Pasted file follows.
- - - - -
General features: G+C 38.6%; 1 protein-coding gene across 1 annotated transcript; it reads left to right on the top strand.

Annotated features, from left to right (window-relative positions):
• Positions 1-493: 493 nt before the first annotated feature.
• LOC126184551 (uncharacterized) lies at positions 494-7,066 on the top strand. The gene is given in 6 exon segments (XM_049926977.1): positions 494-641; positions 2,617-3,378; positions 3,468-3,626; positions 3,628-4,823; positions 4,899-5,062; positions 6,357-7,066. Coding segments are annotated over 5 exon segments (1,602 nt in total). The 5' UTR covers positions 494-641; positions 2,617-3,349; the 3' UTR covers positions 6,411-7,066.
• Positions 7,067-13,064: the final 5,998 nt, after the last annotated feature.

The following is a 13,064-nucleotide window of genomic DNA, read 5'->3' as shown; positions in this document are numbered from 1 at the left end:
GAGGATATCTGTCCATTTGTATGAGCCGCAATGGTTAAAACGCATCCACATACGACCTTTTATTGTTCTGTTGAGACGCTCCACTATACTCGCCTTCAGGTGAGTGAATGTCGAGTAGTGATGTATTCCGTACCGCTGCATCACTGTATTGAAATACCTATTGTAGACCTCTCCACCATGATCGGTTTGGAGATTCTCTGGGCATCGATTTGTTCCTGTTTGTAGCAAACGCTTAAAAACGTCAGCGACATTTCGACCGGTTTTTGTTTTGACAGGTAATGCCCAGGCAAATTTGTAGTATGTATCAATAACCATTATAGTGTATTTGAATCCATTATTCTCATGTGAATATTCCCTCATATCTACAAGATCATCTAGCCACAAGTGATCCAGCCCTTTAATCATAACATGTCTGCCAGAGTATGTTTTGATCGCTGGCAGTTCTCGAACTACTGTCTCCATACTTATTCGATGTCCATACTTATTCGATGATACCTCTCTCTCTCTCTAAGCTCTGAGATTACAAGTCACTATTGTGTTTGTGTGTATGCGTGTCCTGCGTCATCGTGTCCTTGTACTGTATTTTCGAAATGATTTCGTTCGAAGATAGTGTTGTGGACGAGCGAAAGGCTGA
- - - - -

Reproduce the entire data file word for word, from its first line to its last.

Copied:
General features: G+C 38.6%; 1 protein-coding gene across 1 annotated transcript; it reads left to right on the top strand.

Annotated features, from left to right (window-relative positions):
• Positions 1-493: 493 nt before the first annotated feature.
• LOC126184551 (uncharacterized) lies at positions 494-7,066 on the top strand. The gene is given in 6 exon segments (XM_049926977.1): positions 494-641; positions 2,617-3,378; positions 3,468-3,626; positions 3,628-4,823; positions 4,899-5,062; positions 6,357-7,066. Coding segments are annotated over 5 exon segments (1,602 nt in total). The 5' UTR covers positions 494-641; positions 2,617-3,349; the 3' UTR covers positions 6,411-7,066.
• Positions 7,067-13,064: the final 5,998 nt, after the last annotated feature.

The following is a 13,064-nucleotide window of genomic DNA, read 5'->3' as shown; positions in this document are numbered from 1 at the left end:
GAGGATATCTGTCCATTTGTATGAGCCGCAATGGTTAAAACGCATCCACATACGACCTTTTATTGTTCTGTTGAGACGCTCCACTATACTCGCCTTCAGGTGAGTGAATGTCGAGTAGTGATGTATTCCGTACCGCTGCATCACTGTATTGAAATACCTATTGTAGACCTCTCCACCATGATCGGTTTGGAGATTCTCTGGGCATCGATTTGTTCCTGTTTGTAGCAAACGCTTAAAAACGTCAGCGACATTTCGACCGGTTTTTGTTTTGACAGGTAATGCCCAGGCAAATTTGTAGTATGTATCAATAACCATTATAGTGTATTTGAATCCATTATTCTCATGTGAATATTCCCTCATATCTACAAGATCATCTAGCCACAAGTGATCCAGCCCTTTAATCATAACATGTCTGCCAGAGTATGTTTTGATCGCTGGCAGTTCTCGAACTACTGTCTCCATACTTATTCGATGTCCATACTTATTCGATGATACCTCTCTCTCTCTCTAAGCTCTGAGATTACAAGTCACTATTGTGTTTGTGTGTATGCGTGTCCTGCGTCATCGTGTCCTTGTACTGTATTTTCGAAATGATTTCGTTCGAAGATAGTGTTGTGGACGAGCGAAAGGCTGA